The Tremors Ain’t That Bad, But The Economy Has A New Demand Now

Photo by Adeolu Eletu on Unsplash

It’s natural to have mixed feelings about the domestic economy at this juncture. 

Despite expanding at its fastest pace in nearly 22 years in 2021-22, the Indian economy grew sluggishly in Q4 ending March. 

The culprit? A decline in the manufacturing sector due to the Ukraine war, a rise in commodity prices to their highest level, and slow growth in services due to a fresh Omicron wave this year. 

In another, the Securities and Exchange Board of India (SEBI) is at the outset of launching something new for the sake of Indian startups.

Losing Steam

We saw it trickling. 

The Q1 (April-June) GDP growth was at 20.3% and finally touched 4.1% in Q4 – the lowest among all 4 quarters. This pulled down the GDP growth in the full fiscal 2021-22 to 8.7%.

However, the slowdown was less pronounced than what was projected. The 22-year high bettered our forecasts of 3.5% and was 1.5% higher than the level in FY20.

Rollin’ In Something Special 

The capital market regulator, SEBI, has readied its framework on Special Purpose Acquisition Companies (SPACs), which started off in the making last year. SPACs will enable the listing of startups on domestic stock exchanges.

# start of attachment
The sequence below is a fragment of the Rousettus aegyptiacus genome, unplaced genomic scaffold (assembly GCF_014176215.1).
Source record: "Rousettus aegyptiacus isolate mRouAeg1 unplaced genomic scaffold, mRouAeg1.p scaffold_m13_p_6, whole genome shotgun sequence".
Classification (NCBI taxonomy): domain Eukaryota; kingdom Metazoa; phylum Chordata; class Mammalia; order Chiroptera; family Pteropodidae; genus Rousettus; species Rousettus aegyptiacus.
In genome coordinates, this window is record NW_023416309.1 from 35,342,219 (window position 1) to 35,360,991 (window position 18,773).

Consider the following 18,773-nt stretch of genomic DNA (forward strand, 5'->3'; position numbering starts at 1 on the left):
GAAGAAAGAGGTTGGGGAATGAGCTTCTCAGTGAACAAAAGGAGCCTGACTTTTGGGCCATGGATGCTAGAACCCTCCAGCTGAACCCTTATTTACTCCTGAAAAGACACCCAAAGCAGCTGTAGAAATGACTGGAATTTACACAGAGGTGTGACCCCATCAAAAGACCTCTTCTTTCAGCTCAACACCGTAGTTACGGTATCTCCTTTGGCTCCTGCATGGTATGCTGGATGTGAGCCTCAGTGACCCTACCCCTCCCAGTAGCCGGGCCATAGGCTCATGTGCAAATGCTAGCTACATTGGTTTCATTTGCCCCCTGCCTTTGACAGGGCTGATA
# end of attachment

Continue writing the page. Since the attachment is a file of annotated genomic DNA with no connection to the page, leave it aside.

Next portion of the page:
Think of it as India’s own version of a “blank cheque company.”  SPAC has no commercial operations but is formed strictly to raise capital through IPOs. Its purpose is to acquire or merge with an existing company. 

Keep Your Eyes On The Ball

Edtech giant and one of India’s most valuable startups, Byju’s, is in talks with Churchill Capital to raise $4 billion and go public through the SPAC route. The round, if successful, could more than double its valuation to about $48 billion. 

Too long? Here’s a one-liner: GDP grows 8.7% in FY22, with Q4 ending only at 4.1%; SEBI kicks off the SPAC framework, and Byju’s is already set to avail it.




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